Pre-arrival. Due early December.
Soldaat went through a slight shift in style in 2020, with the whole bunch percentage reduced to 65%, proving that less is more. Wonderfully fresh, poised and graceful, this is a worldclass Grenache, with Pinot Noir-like delicacy, pomegranate and raspberry flavours and no wood whatsoever. 97 points, Tim Atkin MW, South Africa Special Report 2021
Old Vine Series. Soldaat is a 100% Grenache from a parcel of 55-year-old vines in the highland Piekenierskloof region (just shy of the Swartland catchment, going north to Citrusdal). The vineyard got its name from the foot soldiers (piekeniers) who once used this area as a lookout. Hence the name of the wine, Soldaat (‘soldier’). Sadie’s east-facing parcel sits around 780 meters—one of the Cape’s highest elevations—and the soil is decomposed granite. The vines here are unirrigated, and still on their own rootstock.
Eben notes that The Piekenierskloof Pass has firmly positioned itself as the leading location for Cape Grenache, with the area capable of giving vibrant, perfumed wines with lifted red fruit and spice as well as an earthy minerality (reminding us of the elegant, perfumed Garnachas from Gredos and San Martín de Valdeiglesias in the Madrid highlands). Regardless, this is something very different to the heavy, alcoholic wines that are so often a theme with Grenache. Soldaat is fermented (and raised) entirely in concrete.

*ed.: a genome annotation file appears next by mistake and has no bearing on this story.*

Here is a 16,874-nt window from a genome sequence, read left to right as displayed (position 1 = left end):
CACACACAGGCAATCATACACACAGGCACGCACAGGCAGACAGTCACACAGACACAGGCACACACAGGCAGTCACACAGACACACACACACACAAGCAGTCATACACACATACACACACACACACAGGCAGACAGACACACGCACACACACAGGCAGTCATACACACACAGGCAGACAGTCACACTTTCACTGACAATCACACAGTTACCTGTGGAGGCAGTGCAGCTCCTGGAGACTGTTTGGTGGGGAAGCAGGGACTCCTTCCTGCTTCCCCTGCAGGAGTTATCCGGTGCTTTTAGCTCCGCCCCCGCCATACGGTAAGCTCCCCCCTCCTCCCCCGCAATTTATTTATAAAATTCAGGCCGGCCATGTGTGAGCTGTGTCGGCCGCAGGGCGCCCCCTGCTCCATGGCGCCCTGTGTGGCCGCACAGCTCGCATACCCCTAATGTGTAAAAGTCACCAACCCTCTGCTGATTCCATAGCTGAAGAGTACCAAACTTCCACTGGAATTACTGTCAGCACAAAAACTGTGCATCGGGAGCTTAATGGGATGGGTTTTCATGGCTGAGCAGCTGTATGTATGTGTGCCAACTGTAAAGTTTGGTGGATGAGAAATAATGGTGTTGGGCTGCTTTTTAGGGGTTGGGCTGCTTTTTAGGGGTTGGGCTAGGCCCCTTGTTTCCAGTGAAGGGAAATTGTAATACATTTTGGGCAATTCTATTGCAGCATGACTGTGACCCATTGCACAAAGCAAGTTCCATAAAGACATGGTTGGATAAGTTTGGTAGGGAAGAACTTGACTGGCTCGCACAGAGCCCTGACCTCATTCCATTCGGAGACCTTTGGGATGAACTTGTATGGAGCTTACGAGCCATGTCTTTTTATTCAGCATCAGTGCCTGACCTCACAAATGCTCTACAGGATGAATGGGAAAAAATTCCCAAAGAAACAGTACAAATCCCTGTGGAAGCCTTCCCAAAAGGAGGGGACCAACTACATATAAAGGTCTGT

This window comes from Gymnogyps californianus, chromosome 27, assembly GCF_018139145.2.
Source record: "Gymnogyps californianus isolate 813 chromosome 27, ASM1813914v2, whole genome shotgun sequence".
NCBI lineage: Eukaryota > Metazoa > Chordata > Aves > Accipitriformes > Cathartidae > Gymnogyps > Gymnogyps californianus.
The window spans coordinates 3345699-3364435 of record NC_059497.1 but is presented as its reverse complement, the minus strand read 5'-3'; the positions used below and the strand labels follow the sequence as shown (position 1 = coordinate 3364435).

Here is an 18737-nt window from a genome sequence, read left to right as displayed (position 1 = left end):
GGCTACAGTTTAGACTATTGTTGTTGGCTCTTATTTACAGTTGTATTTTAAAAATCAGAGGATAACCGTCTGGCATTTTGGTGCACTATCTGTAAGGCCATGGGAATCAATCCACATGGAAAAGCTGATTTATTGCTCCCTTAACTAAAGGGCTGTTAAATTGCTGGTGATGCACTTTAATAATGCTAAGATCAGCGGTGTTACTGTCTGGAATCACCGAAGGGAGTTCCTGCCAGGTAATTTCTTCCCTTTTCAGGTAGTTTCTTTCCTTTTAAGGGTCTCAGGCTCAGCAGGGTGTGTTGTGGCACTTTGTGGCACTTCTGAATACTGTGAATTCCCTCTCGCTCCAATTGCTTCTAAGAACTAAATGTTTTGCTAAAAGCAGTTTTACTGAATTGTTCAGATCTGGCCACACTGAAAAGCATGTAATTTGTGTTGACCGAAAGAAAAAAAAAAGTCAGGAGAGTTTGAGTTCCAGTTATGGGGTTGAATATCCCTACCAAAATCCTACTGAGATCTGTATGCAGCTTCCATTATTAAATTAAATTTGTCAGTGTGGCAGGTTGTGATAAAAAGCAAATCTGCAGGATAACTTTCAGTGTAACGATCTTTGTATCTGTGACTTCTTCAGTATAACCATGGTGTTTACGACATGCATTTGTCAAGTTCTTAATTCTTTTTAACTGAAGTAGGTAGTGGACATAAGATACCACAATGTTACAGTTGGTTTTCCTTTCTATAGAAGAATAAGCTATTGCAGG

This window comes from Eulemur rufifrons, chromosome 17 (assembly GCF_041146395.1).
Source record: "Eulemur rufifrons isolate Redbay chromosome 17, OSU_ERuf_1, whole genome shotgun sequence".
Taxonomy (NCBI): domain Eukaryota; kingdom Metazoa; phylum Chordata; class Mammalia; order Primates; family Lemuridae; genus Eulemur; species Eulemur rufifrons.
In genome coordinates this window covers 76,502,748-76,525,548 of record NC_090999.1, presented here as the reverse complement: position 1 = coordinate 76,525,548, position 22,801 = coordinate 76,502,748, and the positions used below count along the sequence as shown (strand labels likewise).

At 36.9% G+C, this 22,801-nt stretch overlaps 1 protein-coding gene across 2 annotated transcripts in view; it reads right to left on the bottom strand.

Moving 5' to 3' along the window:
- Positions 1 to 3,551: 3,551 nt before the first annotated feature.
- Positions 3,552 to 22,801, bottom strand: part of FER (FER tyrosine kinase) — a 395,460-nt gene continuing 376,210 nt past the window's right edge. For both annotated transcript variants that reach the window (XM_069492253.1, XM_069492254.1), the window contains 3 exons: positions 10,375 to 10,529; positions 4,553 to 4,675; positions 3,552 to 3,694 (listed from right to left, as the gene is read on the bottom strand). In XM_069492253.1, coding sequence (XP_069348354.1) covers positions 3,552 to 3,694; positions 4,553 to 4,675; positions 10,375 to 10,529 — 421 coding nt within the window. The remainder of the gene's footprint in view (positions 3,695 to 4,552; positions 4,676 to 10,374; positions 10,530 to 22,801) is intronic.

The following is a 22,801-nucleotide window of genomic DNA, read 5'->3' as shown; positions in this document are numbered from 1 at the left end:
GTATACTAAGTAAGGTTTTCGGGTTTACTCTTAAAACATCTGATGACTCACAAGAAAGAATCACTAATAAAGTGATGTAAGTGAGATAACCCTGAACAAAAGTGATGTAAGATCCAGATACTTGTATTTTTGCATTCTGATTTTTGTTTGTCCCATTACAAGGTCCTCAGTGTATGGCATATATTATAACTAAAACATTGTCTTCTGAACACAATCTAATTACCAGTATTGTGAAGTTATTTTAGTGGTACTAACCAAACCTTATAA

“The 2020 Soldaat had two pivotal shifts in the process of coming to being. Firstly, we realized that the more heavily shaded bunches contributed to a volume of herbal, greener characteristics in the wine in some of the older vintages; and by mid-December we trimmed away the leaves around the bunches only to enable more sunlight to come through – not excessively, but certainly more than in the past. Secondly, we slightly reduced the percentage of whole clusters by destemming around 35% of the bunches. The wine is still very much primal red bright fruit and intense berried flavours, but we have gained greater purity and earthy characters; and a better tannin structure in the end of the wine. The wine has both aromatic brightness and weight in texture.” Eben Sadie